I love vaccines.
As a certified trypanophobic, that might seem a funny thing to say. I’ll admit that I don’t particularly love the actual process of receiving a vaccine, bringing me back as it does to being fourteen years old and fainting on the floor of the school hall after the DTP. No, what I love about vaccines is essentially everything else. The enormous benefit to human health, obviously. The inherent collectivism. The pure triumph of human innovation and collaboration over adversity. We’re very close to completely eradicating polio, thanks to a targeted vaccination effort. Any day now, we’ll have globally eliminated a disease that used to kill thousands annually. Isn’t that just the coolest thing?
And now, obviously, there’s a whole other level to my love. The UK is currently leading the global COVID-19 vaccination effort. Vaccines are going to end the pandemic, less than a year after the first case. That, needless to say, is record time.
There are a lot of reasons (some outlined in my article from a few weeks ago) that the vaccine effort has been able to proceed so quickly, but probably the principle one is that funding and volunteers have been in adequate supply. That’s unusual, and I don’t think it should be. And so, a few weeks ago, I finally decided to put my money where my mouth is, and signed up for the Novavax Stage III vaccine trial. I had my first appointment at the clinic in Hexham a few weeks ago.
Prior to my appointment, I’d filled in a few forms online – mostly about my medical history, as there are many seemingly minor ailments that can disqualify you from participating in a vaccine trial – and had a number of phone calls with the clinic. I travelled to the appointment by train via Newcastle; the trial I participated in wasn’t paid, but they will reimburse expenses. A short walk from the station to Hexham General Hospital and a few forms later, I sat down in the (surprisingly busy) reception area and waited.
And waited. And waited.
One hour and forty minutes later, I was retrieved by one of the doctors, and taken into a side room in order to, you guessed it, fill in more forms. I’d received and read a lot of information about the trial by email a few days before my appointment, so this was relatively speedy. I returned to my now-familiar reception seat.
Approximately thirty minutes later, I was retrieved again, this time by a nurse. She measured my height, weight and blood pressure, had me do both a covid swab and a pregnancy test, and took my blood. She handed me effectively the medical equivalent of a child’s party bag, containing a few more post-back covid tests (in case I develop symptoms in the coming weeks or months), a thermometer, a ruler to measure site reactions, and some copies of my many forms.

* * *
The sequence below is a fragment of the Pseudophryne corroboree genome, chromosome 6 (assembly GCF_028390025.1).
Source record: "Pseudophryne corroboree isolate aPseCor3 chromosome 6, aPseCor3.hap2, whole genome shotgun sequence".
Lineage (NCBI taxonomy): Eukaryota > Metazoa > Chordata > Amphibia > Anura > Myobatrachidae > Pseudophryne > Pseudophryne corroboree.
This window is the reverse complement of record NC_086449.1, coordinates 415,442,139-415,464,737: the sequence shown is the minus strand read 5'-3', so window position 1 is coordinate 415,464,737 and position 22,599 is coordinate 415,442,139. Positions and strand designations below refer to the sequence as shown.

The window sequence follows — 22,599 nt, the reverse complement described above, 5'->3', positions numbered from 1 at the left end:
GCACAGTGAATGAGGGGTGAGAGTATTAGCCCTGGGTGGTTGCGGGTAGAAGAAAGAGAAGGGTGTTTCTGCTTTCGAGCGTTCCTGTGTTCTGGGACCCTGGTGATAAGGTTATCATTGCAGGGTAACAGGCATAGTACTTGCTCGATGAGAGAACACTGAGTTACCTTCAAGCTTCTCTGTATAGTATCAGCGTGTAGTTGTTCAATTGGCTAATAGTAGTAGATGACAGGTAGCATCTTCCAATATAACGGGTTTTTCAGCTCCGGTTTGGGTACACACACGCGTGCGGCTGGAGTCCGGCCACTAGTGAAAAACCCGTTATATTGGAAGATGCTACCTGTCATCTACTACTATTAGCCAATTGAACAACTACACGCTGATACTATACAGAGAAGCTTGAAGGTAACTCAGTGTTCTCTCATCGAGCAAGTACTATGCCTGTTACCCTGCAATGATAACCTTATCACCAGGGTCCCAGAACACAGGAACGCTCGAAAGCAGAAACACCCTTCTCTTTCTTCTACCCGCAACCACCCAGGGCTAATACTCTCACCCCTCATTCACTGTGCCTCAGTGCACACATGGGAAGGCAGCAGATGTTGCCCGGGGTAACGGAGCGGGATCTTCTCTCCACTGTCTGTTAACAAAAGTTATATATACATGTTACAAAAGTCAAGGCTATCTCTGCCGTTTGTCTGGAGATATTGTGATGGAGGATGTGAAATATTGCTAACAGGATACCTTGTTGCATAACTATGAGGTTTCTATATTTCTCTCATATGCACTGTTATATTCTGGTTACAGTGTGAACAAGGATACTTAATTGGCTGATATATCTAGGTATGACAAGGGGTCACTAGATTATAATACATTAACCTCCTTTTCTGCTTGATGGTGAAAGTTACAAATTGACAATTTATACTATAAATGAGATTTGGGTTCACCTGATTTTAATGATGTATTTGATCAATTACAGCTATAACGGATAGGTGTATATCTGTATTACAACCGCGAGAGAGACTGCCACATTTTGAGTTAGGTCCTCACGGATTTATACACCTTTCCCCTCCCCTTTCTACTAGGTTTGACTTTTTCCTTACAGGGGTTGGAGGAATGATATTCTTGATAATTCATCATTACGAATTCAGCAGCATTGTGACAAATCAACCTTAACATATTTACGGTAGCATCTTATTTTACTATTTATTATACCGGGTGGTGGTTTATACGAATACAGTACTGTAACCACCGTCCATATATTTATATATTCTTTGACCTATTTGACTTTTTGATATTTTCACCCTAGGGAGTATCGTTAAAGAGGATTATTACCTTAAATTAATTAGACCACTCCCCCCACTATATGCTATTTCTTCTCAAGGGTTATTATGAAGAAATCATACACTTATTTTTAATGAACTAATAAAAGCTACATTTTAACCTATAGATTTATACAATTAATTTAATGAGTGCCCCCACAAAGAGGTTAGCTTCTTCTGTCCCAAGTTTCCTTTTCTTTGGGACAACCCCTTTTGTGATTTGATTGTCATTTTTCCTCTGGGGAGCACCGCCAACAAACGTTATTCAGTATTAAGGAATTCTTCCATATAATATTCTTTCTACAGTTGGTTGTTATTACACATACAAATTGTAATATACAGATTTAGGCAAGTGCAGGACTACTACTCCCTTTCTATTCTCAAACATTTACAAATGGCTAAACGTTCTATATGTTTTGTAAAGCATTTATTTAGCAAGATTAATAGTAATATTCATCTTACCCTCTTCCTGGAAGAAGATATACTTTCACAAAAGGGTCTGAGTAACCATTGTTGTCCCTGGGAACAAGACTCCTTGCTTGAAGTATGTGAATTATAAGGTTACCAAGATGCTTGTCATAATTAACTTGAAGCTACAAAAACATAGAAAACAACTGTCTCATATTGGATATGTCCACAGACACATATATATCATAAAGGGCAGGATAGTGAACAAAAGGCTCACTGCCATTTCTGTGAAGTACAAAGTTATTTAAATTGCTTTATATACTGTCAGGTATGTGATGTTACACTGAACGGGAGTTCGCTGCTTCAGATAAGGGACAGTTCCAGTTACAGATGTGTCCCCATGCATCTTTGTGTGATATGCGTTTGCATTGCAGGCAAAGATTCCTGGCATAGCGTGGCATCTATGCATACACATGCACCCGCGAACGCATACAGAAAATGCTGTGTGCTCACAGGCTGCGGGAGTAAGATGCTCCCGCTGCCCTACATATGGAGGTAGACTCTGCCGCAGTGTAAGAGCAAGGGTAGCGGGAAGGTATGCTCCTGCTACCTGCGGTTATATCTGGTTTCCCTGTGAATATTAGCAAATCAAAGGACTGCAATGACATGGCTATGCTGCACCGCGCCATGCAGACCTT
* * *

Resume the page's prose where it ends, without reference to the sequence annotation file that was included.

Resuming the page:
More waiting. I registered my covid test (it was negative, for the record), signed up for the app the trial uses to track symptoms, ate a few free biscuits, and booked my following two appointments with the receptionist. This trial involves six appointments over the next year – the next two are in quick succession, in order to give you the second dose of the vaccine and then to follow-up.
By this point, I was really getting tired of the waiting room. My appointment was at 1pm; it was now almost four hours later, I hadn’t even received the vaccine yet, and I really wanted to go home. At about 5pm, I was called in again by the doctor. I’ve got to say, there was very little preamble. For all the many hours I was at the clinic, the actual administration of the vaccine took about ten seconds. The doctor did, at least, call me a cab afterwards (that wasn’t a joke – she literally called me a taxi back to Durham because it was late).
And that was that. My arm hurt for a few days, but other than that I haven’t had any reactions. I don’t know whether the injection I received was the actual vaccine or the placebo; I may not ever know, unless it becomes medically pertinent. The experience, as most things in 2020, was very boring. Unlike many other things in 2020, that was all it was: not sad or painful or embarrassing. We have, most of us, youth and health, and that’s powerful. Participating in a vaccine trial is a small, boring, insignificant, monumental way to help. I’d recommend it wholeheartedly.